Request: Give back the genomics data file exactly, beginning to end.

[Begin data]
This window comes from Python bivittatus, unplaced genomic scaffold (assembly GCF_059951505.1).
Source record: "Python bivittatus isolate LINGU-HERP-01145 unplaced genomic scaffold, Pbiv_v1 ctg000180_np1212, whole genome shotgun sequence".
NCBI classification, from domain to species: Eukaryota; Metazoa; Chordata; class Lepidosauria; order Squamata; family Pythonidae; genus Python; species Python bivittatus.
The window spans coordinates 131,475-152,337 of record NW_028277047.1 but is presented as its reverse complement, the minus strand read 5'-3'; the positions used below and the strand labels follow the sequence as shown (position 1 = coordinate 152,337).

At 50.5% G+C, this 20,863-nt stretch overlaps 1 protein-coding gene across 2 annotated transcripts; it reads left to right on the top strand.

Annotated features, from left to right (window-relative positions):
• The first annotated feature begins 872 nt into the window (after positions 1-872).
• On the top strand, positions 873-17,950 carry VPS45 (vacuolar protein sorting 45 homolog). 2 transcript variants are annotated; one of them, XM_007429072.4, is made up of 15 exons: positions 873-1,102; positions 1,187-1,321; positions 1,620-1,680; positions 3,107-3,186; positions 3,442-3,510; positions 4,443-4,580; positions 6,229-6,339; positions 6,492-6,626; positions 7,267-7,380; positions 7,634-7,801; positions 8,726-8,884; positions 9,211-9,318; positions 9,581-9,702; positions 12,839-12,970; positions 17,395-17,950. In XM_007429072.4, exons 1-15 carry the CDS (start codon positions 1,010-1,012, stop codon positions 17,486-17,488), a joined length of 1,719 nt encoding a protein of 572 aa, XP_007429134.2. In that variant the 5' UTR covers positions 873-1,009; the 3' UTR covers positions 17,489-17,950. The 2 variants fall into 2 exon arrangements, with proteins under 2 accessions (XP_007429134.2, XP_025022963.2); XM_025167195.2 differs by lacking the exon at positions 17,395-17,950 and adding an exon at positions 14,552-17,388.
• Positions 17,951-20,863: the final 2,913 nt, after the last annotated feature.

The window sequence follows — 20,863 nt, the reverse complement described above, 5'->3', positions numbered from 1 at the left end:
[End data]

This window comes from Python bivittatus, unplaced genomic scaffold (assembly GCF_059951505.1).
Source record: "Python bivittatus isolate LINGU-HERP-01145 unplaced genomic scaffold, Pbiv_v1 ctg000180_np1212, whole genome shotgun sequence".
NCBI classification, from domain to species: Eukaryota; Metazoa; Chordata; class Lepidosauria; order Squamata; family Pythonidae; genus Python; species Python bivittatus.
The window spans coordinates 131,475-152,337 of record NW_028277047.1 but is presented as its reverse complement, the minus strand read 5'-3'; the positions used below and the strand labels follow the sequence as shown (position 1 = coordinate 152,337).

At 50.5% G+C, this 20,863-nt stretch overlaps 1 protein-coding gene across 2 annotated transcripts; it reads left to right on the top strand.

Annotated features, from left to right (window-relative positions):
• The first annotated feature begins 872 nt into the window (after positions 1-872).
• On the top strand, positions 873-17,950 carry VPS45 (vacuolar protein sorting 45 homolog). 2 transcript variants are annotated; one of them, XM_007429072.4, is made up of 15 exons: positions 873-1,102; positions 1,187-1,321; positions 1,620-1,680; positions 3,107-3,186; positions 3,442-3,510; positions 4,443-4,580; positions 6,229-6,339; positions 6,492-6,626; positions 7,267-7,380; positions 7,634-7,801; positions 8,726-8,884; positions 9,211-9,318; positions 9,581-9,702; positions 12,839-12,970; positions 17,395-17,950. In XM_007429072.4, exons 1-15 carry the CDS (start codon positions 1,010-1,012, stop codon positions 17,486-17,488), a joined length of 1,719 nt encoding a protein of 572 aa, XP_007429134.2. In that variant the 5' UTR covers positions 873-1,009; the 3' UTR covers positions 17,489-17,950. The 2 variants fall into 2 exon arrangements, with proteins under 2 accessions (XP_007429134.2, XP_025022963.2); XM_025167195.2 differs by lacking the exon at positions 17,395-17,950 and adding an exon at positions 14,552-17,388.
• Positions 17,951-20,863: the final 2,913 nt, after the last annotated feature.

The window sequence follows — 20,863 nt, the reverse complement described above, 5'->3', positions numbered from 1 at the left end: